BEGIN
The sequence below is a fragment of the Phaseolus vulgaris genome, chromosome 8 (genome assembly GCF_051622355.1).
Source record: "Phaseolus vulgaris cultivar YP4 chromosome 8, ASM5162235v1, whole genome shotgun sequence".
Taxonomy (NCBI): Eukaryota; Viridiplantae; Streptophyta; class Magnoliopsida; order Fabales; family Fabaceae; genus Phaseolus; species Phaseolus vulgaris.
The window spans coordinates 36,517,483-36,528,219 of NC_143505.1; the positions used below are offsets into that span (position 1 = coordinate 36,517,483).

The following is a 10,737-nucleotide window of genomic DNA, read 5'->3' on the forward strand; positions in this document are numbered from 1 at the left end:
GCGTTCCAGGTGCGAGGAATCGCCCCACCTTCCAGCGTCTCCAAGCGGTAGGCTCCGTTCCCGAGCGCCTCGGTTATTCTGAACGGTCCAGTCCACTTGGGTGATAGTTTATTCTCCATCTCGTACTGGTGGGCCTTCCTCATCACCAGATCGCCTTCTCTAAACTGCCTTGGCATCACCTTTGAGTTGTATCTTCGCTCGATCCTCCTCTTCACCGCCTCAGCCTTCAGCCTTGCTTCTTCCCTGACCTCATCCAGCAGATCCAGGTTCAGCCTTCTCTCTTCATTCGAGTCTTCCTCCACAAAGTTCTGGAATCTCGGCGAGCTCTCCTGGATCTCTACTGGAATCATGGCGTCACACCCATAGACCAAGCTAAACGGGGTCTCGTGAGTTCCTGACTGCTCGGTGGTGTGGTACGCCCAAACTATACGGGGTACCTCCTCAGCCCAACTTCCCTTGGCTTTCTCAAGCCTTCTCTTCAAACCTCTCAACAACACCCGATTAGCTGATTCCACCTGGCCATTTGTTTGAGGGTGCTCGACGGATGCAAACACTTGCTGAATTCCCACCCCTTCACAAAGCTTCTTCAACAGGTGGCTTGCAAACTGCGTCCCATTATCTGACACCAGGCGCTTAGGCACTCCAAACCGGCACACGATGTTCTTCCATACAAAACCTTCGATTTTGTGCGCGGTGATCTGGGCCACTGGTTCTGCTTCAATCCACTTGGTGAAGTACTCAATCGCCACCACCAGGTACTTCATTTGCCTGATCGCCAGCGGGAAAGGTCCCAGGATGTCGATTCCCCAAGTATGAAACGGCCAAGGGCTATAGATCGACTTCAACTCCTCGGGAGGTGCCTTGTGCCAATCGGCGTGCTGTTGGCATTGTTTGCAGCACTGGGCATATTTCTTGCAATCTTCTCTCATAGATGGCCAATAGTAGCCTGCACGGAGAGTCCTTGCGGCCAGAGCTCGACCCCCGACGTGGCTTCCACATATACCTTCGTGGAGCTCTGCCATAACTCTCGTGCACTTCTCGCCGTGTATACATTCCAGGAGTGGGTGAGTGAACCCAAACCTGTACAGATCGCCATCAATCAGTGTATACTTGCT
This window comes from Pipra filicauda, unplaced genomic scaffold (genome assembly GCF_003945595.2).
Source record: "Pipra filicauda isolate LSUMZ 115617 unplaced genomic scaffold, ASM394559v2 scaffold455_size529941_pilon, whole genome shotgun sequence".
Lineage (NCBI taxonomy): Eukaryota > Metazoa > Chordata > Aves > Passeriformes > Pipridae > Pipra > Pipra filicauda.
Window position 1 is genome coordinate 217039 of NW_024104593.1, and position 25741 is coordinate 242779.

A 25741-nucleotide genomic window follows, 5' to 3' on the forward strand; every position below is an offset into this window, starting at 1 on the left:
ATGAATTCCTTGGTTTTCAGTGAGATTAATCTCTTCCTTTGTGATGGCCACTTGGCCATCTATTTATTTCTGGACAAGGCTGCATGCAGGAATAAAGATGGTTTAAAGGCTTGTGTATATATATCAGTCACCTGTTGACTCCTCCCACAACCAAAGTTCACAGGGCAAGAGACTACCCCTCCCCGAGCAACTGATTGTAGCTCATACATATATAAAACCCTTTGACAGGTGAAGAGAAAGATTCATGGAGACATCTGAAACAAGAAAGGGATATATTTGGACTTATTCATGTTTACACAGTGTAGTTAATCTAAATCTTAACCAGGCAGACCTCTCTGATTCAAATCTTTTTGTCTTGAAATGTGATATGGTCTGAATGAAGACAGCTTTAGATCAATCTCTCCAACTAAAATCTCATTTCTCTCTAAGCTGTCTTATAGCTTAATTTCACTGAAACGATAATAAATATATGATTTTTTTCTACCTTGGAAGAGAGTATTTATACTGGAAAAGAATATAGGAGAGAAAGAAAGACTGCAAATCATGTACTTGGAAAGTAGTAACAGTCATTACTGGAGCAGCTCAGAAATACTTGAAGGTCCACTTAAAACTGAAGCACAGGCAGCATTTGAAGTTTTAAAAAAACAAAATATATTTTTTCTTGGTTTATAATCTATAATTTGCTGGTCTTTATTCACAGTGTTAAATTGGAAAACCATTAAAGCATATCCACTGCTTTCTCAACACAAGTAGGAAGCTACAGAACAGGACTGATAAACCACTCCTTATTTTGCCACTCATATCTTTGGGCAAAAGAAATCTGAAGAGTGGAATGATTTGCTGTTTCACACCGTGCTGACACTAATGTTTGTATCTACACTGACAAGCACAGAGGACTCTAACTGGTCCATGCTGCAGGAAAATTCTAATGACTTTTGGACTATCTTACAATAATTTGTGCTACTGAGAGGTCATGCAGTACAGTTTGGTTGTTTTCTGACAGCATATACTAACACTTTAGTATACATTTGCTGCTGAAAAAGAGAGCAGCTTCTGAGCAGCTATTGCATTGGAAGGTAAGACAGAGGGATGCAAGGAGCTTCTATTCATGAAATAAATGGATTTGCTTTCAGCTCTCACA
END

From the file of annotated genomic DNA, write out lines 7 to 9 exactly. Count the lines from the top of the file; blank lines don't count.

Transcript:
This window comes from Pipra filicauda, unplaced genomic scaffold (genome assembly GCF_003945595.2).
Source record: "Pipra filicauda isolate LSUMZ 115617 unplaced genomic scaffold, ASM394559v2 scaffold455_size529941_pilon, whole genome shotgun sequence".
Lineage (NCBI taxonomy): Eukaryota > Metazoa > Chordata > Aves > Passeriformes > Pipridae > Pipra > Pipra filicauda.